Rams can't hang with Cardinals in NFC West grudge match

BY foxsports • December 12, 2014

ST. LOUIS -- There was a 60-minute heavyweight fight Thursday night at the Edward Jones Dome with two football teams exchanging haymakers for four quarters. At the end of the night, the Arizona Cardinals defeated the Rams 4-2 on field goals (12-6 on points) in a game that featured no touchdowns, 554 total yards of offense, 26 first downs (13 for each team) and a combined nine conversions on 32 third-down plays.

The refrain in the Rams' locker room sounded like a broken record.

"It's hard to win football games when you don't score touchdowns," defensive end Chris Long said, speaking for everyone. "On defense, we played well enough to win, but when the offense is struggling you have to make a play as a defense, and we weren't able to do that."

They came close. In the third quarter, cornerback Janoris Jenkins appeared to intercept a pass thrown by quarterback Ryan Lindley, who had replaced an injured Drew Stanton (knee). Jenkins returned the ball to the Arizona 38-yard line, but the play was overturned after a review.

Then, late in the fourth quarter with the score 12-6, Arizona running back Kerwynn Williams fumbled at the Cardinals' 31-yard line, but tackle Jared Veldheer recovered for Arizona. The ball's bounce simply went Arizona's way.

"That was the play we needed in this game," Rams coach Jeff Fisher said. "We got the ball out, but we just couldn't get on it. If Jenks (Jenkins) turns one way and not the other, he might have had a better chance to get it. But that's football."

Truly, the game was lost in the third quarter when the Rams had a stunning five three-and-outs and ran 15 plays for 15 yards, and on two drives where the Rams were stopped on third-and-1 from inside the 10-yard line. Overall, the Rams were four for 15 on third down.

While the Rams' defense played up to expectations, the offense showed it simply isn't ready for prime time, especially against a defense as good as Arizona's.

Hill chalked it up to a lack of execution and "a breakdown here or there. Some of it was mental errors, which was the bad part. Physical errors are going to happen. We're human. On a short week, we have to be dialed in that much more and not have the mental errors and mental breakdowns. That was very discouraging. They do something different every week; that's how they are on defense. They're a game-plan defense, and they're going to bring something that you haven't seen.

"That's just the way they are. You have to adjust on the fly in order to execute against them, and just follow your rules -- the things you've just been taught to do. We didn't do that well enough."

As tight end Jared Cook lamented, "We just didn't move the chains enough."

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Of course, the Cardinals also didn't do that, extending the Rams' defensive streak to three games without allowing a touchdown. The last one came with 8:09 left in the fourth quarter against San Diego on Nov. 23.

But the Rams weren't able to get in the end zone thanks to those first- and fourth-quarter failures. On their first possession of the game after 19-yard and 21-yard pass plays to running back Benny Cunningham and tight end Cory Harkey, respectively, the Rams were set up with a first down at the Arizona 16-yard line. However, after a Cook 9-yard reception got the ball to the 7, Cunningham was stuffed on third-and 1.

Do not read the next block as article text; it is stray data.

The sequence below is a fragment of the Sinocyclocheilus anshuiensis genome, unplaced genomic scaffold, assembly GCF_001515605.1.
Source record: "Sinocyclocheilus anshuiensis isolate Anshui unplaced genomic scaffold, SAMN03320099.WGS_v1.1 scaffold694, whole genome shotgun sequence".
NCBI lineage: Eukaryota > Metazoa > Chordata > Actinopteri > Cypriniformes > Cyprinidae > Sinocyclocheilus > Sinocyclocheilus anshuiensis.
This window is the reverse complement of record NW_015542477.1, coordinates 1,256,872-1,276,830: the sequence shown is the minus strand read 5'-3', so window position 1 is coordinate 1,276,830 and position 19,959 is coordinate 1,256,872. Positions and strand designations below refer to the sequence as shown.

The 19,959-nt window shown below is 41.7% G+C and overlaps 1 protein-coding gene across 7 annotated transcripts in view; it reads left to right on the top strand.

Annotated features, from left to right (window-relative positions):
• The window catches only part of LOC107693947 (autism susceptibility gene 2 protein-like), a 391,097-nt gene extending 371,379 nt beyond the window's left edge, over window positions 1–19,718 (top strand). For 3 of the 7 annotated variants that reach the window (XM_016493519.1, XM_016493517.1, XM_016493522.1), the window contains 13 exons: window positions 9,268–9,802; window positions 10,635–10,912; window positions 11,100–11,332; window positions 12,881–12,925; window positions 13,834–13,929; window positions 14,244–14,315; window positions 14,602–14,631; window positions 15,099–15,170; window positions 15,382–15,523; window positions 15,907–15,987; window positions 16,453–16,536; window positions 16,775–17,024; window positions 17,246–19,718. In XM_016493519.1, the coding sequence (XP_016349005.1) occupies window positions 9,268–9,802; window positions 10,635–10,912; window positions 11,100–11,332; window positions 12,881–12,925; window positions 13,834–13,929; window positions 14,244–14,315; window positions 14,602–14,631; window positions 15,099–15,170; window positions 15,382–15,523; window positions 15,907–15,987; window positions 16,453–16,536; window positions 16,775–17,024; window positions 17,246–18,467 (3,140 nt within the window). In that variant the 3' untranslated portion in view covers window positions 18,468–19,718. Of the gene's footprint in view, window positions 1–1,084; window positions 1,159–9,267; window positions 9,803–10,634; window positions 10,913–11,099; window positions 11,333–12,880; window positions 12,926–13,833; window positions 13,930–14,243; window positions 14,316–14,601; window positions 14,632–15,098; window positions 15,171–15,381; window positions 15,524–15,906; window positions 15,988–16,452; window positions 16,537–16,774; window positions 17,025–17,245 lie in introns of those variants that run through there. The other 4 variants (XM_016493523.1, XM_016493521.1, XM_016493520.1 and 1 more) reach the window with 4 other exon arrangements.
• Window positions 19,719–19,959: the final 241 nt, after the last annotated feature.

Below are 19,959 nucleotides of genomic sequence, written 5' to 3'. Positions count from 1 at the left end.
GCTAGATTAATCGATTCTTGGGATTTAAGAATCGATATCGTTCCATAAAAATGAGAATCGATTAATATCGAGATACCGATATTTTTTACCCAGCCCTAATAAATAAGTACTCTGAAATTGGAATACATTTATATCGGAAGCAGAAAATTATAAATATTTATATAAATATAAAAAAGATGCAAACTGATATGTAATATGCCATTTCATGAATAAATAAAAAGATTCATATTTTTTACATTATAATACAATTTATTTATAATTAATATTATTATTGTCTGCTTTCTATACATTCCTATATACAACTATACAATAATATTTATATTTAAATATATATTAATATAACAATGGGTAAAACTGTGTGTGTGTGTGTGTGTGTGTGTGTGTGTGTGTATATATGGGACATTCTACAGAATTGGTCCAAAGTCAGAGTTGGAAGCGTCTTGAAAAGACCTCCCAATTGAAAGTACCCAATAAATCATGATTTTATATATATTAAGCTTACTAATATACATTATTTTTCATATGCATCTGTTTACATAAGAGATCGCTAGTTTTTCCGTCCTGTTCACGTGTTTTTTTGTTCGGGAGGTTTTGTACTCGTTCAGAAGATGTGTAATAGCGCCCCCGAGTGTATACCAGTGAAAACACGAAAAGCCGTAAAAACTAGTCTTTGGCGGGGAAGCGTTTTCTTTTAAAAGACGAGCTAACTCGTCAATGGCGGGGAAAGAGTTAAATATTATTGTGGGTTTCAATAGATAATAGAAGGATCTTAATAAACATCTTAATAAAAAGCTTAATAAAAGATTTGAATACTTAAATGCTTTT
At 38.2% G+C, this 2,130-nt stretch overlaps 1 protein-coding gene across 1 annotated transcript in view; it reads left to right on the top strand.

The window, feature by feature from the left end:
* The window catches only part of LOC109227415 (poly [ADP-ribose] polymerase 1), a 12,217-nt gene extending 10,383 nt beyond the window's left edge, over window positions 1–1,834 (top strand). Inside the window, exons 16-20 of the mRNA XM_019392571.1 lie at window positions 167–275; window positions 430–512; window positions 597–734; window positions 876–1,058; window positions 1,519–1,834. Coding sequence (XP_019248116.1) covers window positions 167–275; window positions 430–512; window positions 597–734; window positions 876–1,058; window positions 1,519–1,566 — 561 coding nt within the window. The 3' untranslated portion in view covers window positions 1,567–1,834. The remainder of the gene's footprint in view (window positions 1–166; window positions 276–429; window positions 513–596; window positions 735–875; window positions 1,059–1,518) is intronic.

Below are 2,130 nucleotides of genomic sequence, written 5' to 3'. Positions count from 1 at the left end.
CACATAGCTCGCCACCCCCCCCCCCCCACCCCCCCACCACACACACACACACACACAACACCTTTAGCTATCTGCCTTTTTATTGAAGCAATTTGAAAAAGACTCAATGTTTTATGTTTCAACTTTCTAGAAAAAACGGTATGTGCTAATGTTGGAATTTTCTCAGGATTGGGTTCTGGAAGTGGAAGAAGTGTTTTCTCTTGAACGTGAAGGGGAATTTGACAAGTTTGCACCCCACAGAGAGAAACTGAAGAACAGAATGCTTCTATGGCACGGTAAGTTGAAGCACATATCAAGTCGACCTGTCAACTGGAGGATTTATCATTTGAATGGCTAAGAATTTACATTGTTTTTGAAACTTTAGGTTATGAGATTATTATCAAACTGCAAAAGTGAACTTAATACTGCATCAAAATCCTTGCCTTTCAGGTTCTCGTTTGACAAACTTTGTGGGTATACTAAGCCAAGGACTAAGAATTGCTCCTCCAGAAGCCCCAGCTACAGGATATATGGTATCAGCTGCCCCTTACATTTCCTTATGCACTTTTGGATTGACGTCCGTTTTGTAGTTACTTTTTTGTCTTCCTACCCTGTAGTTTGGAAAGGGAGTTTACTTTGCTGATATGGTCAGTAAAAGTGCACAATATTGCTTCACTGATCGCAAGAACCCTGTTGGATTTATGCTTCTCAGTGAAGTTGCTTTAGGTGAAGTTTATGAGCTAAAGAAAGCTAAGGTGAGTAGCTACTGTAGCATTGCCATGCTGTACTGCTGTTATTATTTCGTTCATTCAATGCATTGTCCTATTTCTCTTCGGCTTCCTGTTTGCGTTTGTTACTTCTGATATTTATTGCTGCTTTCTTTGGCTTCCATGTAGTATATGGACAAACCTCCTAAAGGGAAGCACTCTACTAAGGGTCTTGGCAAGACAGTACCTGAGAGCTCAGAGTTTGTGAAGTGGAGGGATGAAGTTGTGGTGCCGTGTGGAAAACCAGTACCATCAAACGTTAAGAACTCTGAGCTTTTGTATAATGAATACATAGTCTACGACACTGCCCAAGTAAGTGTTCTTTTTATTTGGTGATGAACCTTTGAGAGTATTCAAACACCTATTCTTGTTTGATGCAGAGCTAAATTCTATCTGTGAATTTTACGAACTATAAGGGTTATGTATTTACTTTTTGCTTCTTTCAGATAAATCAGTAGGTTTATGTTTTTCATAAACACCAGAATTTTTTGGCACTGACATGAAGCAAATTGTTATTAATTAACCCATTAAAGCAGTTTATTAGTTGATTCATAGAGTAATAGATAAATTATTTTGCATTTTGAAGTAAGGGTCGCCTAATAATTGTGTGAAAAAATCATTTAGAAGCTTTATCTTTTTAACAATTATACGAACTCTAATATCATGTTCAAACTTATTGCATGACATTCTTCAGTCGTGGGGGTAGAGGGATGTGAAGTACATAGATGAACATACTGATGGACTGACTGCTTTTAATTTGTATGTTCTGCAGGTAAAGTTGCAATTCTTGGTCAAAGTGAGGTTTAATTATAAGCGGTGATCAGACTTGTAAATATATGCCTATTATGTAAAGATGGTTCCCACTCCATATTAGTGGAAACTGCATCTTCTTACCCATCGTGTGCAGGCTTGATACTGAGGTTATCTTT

Then, after their third-quarter failures, the Rams overcame an offensive pass-interference penalty on Cook when Hill hit wide receiver Stedman Bailey for a 38-yard play to the Arizona 39-yard line on their first possession of the final quarter. Five plays later, another pass to Bailey moved the ball from the 7-yard line to the 1-yard line, but on another third-and-1 play, Hill had to throw the ball away when he rolled out to the right.

"They did a good job of taking it all away. You've got to give them credit, too," Hill said. "They played it well."

Fisher said he considered going for it on fourth-and-1, but eschewed that because "we're down there first down, and down their second down, and down there third down. We had opportunities. But if we don't get points, then we're in trouble. So we needed 10 (to win), we got three thinking that we had plenty of time and would have a shot."

Which they did, moving from their own 20 to midfield on a 22-yard pass to Kenny Britt and a 10-yarder to Cook in the final minutes.

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However, any realistic chance of winning ended when Hill misfired on a third-and-7 pass to an open Bailey, and his fourth-down pass attempt was batted away.

Asked what went wrong on the pass to Bailey, Hill said, "I don't know, I'll have to take a look at it. Obviously, I missed him."

So it was that the Rams missed a chance to move to .500 in a game where they were favored, a rarity for a team that entered the game with four fewer wins than their opponent. It's also the kind of heavyweight fight this division has become with defenses that Cardinals coach Bruce Arians said "hit you in the mouth."

The Cardinals also were helped by a running game that totaled 143 yards with running backs Williams (15 carries for 75 yards) and Stepfan Taylor (14 for 61) combining for 136 yards on 29 attempts. Conversely, Rams running back Tre Mason had just 33 yards on 13 carries and Cunningham managed 4 yards on two touches. That's not a recipe for winning.

This is a division featuring similar battles each time these teams play, so get used to it.

"We've had several like this now," Fisher said. "They're field position, run game, stop the run, get off the field on defense, and play good defense (types of games). That's what our division's coming down to."

Howard Balzer can be heard daily on H & Friends from 9-11 a.m. on FoxSportsRadio 1490.


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